The moral of this story is to say why feminism is needed, because this happens to people every day. If you still need further assistance understanding, please allow me to elaborate:



1)      I need feminism because it allows me to stand up for myself and feel confident about stating that I’m uncomfortable with unwanted behaviors and I’m not going to tolerate them.



These behaviors include, but are not limited to:



1)      Showing me **** pics

2)      Assuming it’s okay to show a girl you met not even an hour ago a **** pic (Do not even say it’s because of a culture difference, because I know of Frenchies who don’t do that)

3)      Approaching me because I’m sitting alone (I accepted that because I assumed he wasn’t going to violate my mind like that (good thing I don’t have photographic memory) but I didn’t wave over and say “Hey, you look friendly! Come over and talk to me!”)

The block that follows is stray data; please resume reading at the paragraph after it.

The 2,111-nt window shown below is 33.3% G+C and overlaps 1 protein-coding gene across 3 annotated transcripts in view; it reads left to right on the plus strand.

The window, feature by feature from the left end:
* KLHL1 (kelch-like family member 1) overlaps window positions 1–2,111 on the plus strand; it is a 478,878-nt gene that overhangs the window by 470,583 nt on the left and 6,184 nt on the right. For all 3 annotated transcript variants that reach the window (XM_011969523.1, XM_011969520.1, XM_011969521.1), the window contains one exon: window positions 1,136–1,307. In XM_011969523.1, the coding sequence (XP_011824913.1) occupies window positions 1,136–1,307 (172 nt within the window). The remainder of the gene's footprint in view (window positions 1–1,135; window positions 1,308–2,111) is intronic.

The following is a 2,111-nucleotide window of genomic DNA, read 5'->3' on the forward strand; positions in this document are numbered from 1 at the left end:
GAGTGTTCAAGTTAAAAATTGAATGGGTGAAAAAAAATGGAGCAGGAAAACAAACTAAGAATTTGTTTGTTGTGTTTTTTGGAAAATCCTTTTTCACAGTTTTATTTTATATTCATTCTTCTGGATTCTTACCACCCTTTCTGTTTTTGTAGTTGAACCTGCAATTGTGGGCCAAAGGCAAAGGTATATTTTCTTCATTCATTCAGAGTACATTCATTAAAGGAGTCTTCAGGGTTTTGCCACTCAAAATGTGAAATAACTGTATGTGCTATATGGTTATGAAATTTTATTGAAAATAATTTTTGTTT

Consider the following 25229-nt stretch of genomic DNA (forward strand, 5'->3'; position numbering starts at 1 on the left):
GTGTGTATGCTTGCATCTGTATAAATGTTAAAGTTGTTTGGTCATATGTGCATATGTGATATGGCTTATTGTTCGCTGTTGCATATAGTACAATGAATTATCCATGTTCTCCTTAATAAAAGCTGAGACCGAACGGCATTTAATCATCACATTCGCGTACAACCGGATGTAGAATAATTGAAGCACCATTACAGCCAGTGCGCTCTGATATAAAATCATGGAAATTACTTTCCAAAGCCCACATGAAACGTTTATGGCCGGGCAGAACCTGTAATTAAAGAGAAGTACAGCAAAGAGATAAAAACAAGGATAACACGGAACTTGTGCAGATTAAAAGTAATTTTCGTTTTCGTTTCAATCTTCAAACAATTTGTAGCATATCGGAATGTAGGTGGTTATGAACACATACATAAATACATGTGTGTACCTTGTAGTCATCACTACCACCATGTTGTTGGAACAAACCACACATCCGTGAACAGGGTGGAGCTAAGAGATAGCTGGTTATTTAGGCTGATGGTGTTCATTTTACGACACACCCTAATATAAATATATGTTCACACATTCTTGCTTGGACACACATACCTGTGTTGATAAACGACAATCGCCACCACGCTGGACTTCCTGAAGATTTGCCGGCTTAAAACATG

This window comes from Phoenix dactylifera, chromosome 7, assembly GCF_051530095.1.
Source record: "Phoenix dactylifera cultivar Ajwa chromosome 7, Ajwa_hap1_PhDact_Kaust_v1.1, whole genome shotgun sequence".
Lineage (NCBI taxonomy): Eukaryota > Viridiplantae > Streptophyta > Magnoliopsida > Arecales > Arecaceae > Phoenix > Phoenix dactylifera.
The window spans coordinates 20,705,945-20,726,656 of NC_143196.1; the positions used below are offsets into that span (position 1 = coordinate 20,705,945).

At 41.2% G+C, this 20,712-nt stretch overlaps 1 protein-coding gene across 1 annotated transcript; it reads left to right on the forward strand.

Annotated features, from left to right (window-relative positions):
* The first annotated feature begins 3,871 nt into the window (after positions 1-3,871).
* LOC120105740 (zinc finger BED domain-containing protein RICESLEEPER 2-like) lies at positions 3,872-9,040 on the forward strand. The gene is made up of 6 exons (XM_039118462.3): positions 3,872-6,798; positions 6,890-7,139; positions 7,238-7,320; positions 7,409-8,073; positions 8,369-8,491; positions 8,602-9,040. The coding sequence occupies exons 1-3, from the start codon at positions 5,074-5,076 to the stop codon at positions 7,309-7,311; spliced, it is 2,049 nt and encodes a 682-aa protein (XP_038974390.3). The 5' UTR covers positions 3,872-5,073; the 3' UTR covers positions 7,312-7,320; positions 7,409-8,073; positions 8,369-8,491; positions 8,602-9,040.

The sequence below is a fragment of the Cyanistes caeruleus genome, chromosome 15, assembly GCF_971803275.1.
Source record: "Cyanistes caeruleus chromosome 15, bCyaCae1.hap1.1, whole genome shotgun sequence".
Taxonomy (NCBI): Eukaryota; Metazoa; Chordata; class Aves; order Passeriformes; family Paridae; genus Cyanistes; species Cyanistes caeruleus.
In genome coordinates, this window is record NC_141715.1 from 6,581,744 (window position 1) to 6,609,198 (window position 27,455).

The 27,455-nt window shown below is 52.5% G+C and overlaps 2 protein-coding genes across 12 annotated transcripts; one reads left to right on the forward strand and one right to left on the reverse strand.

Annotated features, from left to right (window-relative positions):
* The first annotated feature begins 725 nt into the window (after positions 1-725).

4)      Asking me how serious things are with my boyfriend

5)      Asking me about my bisexuality—only to invalidate it

6)      Assigning me behavior expectations because of my gender

7)      Trying to control the way I do or do not reproduce

8)      Expecting me to behave a certain way because of my sexuality

9)      Judging me based on my sexuality

10)  Openly discriminating against people and expecting me to be okay with prejudice

11)  Using racist terms… because you’re a racist

12)  Dehumanizing the oppressed





Because I don’t know what you studied about it (wait—most people who disagree with feminism haven’t and are completely misinformed) but:



Feminism is about equality, and it doesn’t feel very equal when I show someone respect but I get no respect in return. And if you associate feminism with fauxminism and misandry, please educate yourself. (If I had Tumblr still, you better believe I would’ve already posted this). To quote the great words of Jay in Jay and Silent Bob Strike Back: "Remember, don’t whip your **** out unless she asks."
Tyler Jenne' Jan 2015
“ The Last Time I talked To You”
By: Tyler Jenné